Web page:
Review Summary: Nimrod isn't a bad album, after losing favor with the release of Insomniac, Green Day went a little experimental, and most of the experimental material is quite enjoyable. The one question that does come to mind though is why eighteen songs? A few too m0 of 5 thought this review was well written
Green Day returned from a two year hiatus in 1997 a very different band then the one who created the dark Insomniac. With the better part of their "punk" days behind them the band expanded on their experimental material with Nimrod; however, they may not have been quite ready to delve into the different sounds of the album.
1. Nice Guys Finish Last: This song is a good start for the album. Mike Dirnt's solid bassline and Tre Cool's drumming during the verse keep the song going until it hits the revved up chorus. The song also represents a departure from the older material which is seen throughout the album. Lyrically the song is Billie Joe Armstrong's attack on suck ups and is fairly solid.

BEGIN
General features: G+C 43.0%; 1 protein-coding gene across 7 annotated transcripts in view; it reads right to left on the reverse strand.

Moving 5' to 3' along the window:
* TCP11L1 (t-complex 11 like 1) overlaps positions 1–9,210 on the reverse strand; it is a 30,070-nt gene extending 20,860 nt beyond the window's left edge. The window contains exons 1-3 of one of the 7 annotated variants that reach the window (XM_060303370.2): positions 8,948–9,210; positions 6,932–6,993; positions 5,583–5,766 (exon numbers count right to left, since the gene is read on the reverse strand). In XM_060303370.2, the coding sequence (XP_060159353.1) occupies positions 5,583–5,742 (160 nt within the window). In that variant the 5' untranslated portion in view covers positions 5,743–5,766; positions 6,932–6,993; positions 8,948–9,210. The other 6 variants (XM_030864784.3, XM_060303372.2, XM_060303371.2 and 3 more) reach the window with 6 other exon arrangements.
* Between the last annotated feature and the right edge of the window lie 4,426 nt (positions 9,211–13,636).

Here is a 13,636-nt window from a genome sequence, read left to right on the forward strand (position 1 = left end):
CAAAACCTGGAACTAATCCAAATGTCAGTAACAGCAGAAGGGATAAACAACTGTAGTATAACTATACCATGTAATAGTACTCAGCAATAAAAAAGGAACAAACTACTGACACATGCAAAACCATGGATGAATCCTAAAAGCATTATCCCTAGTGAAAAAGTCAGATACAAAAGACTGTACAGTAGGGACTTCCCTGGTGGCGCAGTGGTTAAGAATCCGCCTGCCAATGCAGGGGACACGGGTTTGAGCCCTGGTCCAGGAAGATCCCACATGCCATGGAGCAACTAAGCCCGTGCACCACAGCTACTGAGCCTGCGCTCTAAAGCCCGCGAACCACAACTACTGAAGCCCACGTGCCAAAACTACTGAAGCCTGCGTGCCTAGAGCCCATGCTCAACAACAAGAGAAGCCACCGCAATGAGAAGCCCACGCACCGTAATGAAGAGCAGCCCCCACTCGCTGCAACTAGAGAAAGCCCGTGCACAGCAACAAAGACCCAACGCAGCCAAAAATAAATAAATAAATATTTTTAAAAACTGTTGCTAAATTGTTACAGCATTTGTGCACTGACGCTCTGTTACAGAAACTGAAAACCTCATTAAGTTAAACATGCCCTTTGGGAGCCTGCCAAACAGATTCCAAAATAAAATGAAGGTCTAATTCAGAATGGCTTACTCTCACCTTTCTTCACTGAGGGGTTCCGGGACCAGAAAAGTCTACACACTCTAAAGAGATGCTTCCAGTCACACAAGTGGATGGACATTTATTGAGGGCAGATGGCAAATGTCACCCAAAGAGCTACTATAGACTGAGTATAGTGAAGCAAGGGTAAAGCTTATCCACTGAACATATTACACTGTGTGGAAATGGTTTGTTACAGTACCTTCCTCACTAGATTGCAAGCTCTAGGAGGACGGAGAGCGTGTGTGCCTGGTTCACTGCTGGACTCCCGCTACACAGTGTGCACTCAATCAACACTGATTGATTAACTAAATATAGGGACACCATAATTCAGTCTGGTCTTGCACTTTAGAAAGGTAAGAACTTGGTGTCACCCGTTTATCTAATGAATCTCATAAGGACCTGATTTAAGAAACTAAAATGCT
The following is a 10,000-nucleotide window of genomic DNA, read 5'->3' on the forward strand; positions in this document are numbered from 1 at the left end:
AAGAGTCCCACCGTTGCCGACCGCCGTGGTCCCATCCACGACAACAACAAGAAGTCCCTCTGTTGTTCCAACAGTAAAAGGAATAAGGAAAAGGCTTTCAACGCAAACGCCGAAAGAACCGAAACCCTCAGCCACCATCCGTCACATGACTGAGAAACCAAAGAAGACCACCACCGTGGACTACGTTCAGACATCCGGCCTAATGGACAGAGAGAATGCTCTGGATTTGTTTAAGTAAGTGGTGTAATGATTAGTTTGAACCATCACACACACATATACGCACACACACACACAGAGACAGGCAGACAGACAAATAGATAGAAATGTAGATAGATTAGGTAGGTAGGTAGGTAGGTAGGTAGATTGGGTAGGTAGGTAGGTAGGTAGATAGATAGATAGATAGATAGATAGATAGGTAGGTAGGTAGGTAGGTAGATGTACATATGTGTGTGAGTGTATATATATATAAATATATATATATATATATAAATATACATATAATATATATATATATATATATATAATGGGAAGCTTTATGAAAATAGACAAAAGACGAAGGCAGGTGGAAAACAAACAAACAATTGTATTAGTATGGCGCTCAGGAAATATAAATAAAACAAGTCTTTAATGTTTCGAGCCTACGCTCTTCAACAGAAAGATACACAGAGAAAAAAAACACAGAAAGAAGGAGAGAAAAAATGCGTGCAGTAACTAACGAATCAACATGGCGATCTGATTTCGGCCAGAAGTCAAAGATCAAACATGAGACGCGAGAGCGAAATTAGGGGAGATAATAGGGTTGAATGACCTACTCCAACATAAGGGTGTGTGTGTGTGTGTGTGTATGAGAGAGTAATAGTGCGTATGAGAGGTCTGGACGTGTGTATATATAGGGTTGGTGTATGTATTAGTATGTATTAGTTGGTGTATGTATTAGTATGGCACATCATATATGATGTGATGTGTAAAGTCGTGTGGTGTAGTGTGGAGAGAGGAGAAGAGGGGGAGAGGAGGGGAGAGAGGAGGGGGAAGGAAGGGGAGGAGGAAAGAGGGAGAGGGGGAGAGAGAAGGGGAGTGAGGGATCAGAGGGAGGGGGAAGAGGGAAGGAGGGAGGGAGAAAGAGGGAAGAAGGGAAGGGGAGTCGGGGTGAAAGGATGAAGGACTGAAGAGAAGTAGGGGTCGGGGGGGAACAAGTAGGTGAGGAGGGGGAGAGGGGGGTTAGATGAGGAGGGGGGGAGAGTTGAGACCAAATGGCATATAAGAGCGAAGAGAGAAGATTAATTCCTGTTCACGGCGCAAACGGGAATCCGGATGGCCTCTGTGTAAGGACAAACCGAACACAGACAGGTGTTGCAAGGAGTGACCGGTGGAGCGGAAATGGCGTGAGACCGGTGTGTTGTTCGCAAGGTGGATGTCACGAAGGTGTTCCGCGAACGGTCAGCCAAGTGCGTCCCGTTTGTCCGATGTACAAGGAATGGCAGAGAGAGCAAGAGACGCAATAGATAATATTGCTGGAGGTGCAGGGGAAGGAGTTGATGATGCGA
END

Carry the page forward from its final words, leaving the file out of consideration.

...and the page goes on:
2. Hitchin A Ride: Here's where the new Green Day really pops up. A "Stray Cats" like anthem, Hitchin A Ride is one of the albums best tracks with a steady rhythm keeping the song interesting until it builds to the blaring chorus of "I'm off the wagon and I'm hitchin a ride!" The lyrics are interesting but a bit hard to understand as Billie Joe sneers more than anything, but it fits perfectly for this type of song.